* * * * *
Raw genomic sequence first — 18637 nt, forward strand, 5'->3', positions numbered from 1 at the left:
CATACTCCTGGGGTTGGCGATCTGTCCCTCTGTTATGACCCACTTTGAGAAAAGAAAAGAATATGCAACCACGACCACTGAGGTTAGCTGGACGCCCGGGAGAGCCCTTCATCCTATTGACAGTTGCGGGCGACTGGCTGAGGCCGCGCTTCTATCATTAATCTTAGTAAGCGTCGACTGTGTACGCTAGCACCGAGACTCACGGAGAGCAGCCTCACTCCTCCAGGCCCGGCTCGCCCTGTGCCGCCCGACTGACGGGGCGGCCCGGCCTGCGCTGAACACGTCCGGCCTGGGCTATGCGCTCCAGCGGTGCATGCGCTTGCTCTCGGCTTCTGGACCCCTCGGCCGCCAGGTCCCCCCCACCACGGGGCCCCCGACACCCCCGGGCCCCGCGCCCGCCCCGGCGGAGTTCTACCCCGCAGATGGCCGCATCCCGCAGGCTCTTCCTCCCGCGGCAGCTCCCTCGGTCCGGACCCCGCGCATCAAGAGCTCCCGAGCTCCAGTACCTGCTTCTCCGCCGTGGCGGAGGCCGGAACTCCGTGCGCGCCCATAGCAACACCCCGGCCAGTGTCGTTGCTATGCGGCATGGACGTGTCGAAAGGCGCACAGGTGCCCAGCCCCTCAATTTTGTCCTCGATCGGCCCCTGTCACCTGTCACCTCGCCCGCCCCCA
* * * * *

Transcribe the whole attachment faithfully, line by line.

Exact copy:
Raw genomic sequence first — 18637 nt, forward strand, 5'->3', positions numbered from 1 at the left:
CATACTCCTGGGGTTGGCGATCTGTCCCTCTGTTATGACCCACTTTGAGAAAAGAAAAGAATATGCAACCACGACCACTGAGGTTAGCTGGACGCCCGGGAGAGCCCTTCATCCTATTGACAGTTGCGGGCGACTGGCTGAGGCCGCGCTTCTATCATTAATCTTAGTAAGCGTCGACTGTGTACGCTAGCACCGAGACTCACGGAGAGCAGCCTCACTCCTCCAGGCCCGGCTCGCCCTGTGCCGCCCGACTGACGGGGCGGCCCGGCCTGCGCTGAACACGTCCGGCCTGGGCTATGCGCTCCAGCGGTGCATGCGCTTGCTCTCGGCTTCTGGACCCCTCGGCCGCCAGGTCCCCCCCACCACGGGGCCCCCGACACCCCCGGGCCCCGCGCCCGCCCCGGCGGAGTTCTACCCCGCAGATGGCCGCATCCCGCAGGCTCTTCCTCCCGCGGCAGCTCCCTCGGTCCGGACCCCGCGCATCAAGAGCTCCCGAGCTCCAGTACCTGCTTCTCCGCCGTGGCGGAGGCCGGAACTCCGTGCGCGCCCATAGCAACACCCCGGCCAGTGTCGTTGCTATGCGGCATGGACGTGTCGAAAGGCGCACAGGTGCCCAGCCCCTCAATTTTGTCCTCGATCGGCCCCTGTCACCTGTCACCTCGCCCGCCCCCA